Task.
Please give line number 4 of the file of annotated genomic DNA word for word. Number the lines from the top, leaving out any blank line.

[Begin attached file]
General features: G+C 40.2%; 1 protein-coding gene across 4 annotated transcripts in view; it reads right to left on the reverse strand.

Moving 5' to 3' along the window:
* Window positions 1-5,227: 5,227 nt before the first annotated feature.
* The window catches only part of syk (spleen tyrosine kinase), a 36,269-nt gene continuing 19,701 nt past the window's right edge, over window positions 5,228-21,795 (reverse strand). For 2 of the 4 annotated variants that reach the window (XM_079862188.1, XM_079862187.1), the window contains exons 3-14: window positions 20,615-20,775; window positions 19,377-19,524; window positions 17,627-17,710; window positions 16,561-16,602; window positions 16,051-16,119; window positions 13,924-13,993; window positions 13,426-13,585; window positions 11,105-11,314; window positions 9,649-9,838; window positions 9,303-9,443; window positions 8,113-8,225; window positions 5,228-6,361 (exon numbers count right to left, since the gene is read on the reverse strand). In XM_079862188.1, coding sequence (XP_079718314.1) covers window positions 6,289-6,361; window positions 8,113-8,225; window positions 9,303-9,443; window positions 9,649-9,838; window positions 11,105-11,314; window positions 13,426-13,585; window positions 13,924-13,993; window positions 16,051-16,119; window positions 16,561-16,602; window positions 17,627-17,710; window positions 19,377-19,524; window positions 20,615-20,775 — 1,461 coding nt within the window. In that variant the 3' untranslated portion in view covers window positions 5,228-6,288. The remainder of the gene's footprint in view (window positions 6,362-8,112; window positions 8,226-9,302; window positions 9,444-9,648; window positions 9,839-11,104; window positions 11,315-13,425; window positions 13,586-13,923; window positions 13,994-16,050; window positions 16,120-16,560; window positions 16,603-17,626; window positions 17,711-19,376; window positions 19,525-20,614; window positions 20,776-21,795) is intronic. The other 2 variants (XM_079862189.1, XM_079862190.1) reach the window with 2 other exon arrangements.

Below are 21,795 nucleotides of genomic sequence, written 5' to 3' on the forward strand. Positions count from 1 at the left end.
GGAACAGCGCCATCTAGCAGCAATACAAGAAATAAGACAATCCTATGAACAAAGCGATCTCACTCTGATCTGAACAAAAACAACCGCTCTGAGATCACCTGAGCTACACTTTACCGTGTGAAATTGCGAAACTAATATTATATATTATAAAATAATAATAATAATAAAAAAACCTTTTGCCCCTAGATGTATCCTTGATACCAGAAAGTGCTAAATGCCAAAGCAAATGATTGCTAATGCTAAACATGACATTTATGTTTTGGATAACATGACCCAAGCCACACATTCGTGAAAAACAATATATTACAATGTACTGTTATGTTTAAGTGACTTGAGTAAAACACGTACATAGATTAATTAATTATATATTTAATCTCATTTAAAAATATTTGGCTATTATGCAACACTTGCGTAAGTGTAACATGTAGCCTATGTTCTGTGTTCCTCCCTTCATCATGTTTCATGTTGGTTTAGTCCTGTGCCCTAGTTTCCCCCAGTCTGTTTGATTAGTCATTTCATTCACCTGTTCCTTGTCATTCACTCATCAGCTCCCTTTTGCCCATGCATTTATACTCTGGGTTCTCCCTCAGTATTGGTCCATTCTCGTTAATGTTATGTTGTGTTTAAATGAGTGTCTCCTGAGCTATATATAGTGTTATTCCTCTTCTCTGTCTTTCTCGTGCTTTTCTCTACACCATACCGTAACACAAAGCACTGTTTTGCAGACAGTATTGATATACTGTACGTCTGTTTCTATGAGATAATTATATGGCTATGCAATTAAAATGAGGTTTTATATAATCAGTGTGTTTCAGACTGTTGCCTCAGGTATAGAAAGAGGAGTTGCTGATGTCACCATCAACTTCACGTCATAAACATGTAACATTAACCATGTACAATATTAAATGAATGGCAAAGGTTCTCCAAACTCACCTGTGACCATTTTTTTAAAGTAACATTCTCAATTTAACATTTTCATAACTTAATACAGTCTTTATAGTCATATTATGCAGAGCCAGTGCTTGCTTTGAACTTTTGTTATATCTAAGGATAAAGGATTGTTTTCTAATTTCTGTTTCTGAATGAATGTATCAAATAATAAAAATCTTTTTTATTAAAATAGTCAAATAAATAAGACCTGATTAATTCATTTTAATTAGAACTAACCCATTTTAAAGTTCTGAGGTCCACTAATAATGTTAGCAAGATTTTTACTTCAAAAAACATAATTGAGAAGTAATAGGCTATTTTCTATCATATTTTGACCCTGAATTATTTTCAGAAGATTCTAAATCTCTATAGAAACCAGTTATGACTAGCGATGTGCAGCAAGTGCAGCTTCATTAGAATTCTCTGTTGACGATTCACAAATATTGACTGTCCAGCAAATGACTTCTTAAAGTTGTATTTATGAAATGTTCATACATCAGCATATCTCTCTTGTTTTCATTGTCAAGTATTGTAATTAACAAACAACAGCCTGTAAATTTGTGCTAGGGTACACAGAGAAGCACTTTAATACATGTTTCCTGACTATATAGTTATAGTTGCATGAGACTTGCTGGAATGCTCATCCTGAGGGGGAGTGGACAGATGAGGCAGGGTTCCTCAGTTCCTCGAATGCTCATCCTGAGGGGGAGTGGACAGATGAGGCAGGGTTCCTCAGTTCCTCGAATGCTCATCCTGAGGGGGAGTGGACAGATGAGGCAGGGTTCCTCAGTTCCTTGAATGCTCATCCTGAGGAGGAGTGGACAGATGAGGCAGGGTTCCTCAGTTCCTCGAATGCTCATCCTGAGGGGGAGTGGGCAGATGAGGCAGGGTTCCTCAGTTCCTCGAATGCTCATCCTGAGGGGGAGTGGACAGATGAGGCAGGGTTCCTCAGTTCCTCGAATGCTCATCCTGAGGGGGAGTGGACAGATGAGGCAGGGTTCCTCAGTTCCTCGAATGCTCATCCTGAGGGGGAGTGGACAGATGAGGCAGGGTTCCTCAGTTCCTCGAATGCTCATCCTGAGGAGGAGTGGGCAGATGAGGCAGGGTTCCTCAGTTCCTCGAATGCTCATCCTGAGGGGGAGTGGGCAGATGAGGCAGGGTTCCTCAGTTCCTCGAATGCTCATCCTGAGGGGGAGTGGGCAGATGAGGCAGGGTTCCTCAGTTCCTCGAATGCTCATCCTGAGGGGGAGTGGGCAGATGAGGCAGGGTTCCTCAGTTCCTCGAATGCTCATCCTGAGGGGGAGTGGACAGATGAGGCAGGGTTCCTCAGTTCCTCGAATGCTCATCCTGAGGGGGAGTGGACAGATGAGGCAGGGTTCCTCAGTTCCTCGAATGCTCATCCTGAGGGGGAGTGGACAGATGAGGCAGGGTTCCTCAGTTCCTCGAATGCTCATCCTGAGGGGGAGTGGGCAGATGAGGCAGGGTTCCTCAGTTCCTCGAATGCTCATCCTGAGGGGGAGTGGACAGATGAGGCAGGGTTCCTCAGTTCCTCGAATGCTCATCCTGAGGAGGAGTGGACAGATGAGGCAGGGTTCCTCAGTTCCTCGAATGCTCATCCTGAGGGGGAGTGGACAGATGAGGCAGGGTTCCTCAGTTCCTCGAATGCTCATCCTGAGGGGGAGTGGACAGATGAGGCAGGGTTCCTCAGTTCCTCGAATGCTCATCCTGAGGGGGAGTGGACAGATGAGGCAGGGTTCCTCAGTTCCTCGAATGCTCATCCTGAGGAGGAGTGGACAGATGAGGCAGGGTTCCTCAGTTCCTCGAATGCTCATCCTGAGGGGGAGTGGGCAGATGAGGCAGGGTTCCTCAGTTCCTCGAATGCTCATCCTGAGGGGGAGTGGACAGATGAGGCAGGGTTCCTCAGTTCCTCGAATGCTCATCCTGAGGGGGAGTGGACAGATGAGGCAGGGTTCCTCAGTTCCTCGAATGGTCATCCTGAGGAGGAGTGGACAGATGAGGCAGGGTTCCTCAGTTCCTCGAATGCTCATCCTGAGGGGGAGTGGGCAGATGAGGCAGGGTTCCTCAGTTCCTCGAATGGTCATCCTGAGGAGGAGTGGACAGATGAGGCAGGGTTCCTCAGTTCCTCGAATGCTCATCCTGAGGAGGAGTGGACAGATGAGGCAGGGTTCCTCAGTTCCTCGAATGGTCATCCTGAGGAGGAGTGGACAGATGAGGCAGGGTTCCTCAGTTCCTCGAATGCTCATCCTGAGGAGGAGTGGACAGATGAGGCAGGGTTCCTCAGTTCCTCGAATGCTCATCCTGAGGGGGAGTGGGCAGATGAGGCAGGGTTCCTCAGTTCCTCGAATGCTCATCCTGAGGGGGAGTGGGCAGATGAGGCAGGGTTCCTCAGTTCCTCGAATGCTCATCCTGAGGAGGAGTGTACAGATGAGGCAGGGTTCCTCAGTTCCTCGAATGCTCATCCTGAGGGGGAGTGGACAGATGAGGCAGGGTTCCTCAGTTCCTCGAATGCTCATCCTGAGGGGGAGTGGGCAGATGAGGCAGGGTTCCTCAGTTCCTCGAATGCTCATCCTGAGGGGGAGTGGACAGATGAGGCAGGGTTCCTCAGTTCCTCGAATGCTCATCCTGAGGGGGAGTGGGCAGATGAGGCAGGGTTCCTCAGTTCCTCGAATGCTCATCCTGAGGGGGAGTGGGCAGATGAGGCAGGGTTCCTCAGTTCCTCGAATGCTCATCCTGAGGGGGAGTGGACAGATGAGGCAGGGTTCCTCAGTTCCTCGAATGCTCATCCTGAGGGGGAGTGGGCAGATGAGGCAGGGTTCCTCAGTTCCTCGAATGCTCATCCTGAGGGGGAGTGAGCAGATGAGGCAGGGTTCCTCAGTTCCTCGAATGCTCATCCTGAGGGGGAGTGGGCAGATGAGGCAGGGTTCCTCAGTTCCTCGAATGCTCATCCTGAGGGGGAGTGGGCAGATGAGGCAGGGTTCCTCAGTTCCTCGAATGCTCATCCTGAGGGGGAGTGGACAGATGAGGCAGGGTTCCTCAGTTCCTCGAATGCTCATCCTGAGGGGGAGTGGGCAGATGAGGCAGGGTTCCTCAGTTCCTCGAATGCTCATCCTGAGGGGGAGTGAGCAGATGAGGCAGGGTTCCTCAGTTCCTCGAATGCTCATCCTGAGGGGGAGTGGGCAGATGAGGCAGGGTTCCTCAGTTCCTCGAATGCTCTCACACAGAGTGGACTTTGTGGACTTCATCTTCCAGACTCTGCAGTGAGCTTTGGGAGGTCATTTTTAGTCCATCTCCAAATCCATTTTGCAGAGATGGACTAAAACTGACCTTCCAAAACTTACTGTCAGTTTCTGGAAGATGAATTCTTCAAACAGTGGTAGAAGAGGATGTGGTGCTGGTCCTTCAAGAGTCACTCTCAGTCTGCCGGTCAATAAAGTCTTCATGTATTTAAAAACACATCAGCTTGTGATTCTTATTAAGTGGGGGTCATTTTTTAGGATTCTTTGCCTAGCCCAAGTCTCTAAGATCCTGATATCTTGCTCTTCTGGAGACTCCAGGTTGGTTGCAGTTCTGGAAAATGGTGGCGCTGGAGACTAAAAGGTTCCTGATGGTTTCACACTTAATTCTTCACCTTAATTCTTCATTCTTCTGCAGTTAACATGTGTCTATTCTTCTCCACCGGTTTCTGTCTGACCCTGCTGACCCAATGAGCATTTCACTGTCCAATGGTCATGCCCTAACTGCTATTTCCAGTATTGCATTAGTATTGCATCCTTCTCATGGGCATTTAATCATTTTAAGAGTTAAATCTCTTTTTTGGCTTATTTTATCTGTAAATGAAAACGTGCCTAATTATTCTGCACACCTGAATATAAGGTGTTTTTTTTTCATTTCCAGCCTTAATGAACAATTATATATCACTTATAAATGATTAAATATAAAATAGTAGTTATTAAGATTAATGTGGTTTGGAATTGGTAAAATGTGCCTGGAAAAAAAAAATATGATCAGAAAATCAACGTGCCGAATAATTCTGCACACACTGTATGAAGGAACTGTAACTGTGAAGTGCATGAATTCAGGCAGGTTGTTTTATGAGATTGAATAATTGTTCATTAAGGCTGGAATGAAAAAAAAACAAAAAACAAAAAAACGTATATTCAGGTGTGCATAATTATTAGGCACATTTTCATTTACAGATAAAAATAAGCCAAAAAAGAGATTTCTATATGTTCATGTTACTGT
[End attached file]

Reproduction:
* The window catches only part of syk (spleen tyrosine kinase), a 36,269-nt gene continuing 19,701 nt past the window's right edge, over window positions 5,228-21,795 (reverse strand). For 2 of the 4 annotated variants that reach the window (XM_079862188.1, XM_079862187.1), the window contains exons 3-14: window positions 20,615-20,775; window positions 19,377-19,524; window positions 17,627-17,710; window positions 16,561-16,602; window positions 16,051-16,119; window positions 13,924-13,993; window positions 13,426-13,585; window positions 11,105-11,314; window positions 9,649-9,838; window positions 9,303-9,443; window positions 8,113-8,225; window positions 5,228-6,361 (exon numbers count right to left, since the gene is read on the reverse strand). In XM_079862188.1, coding sequence (XP_079718314.1) covers window positions 6,289-6,361; window positions 8,113-8,225; window positions 9,303-9,443; window positions 9,649-9,838; window positions 11,105-11,314; window positions 13,426-13,585; window positions 13,924-13,993; window positions 16,051-16,119; window positions 16,561-16,602; window positions 17,627-17,710; window positions 19,377-19,524; window positions 20,615-20,775 — 1,461 coding nt within the window. In that variant the 3' untranslated portion in view covers window positions 5,228-6,288. The remainder of the gene's footprint in view (window positions 6,362-8,112; window positions 8,226-9,302; window positions 9,444-9,648; window positions 9,839-11,104; window positions 11,315-13,425; window positions 13,586-13,923; window positions 13,994-16,050; window positions 16,120-16,560; window positions 16,603-17,626; window positions 17,711-19,376; window positions 19,525-20,614; window positions 20,776-21,795) is intronic. The other 2 variants (XM_079862189.1, XM_079862190.1) reach the window with 2 other exon arrangements.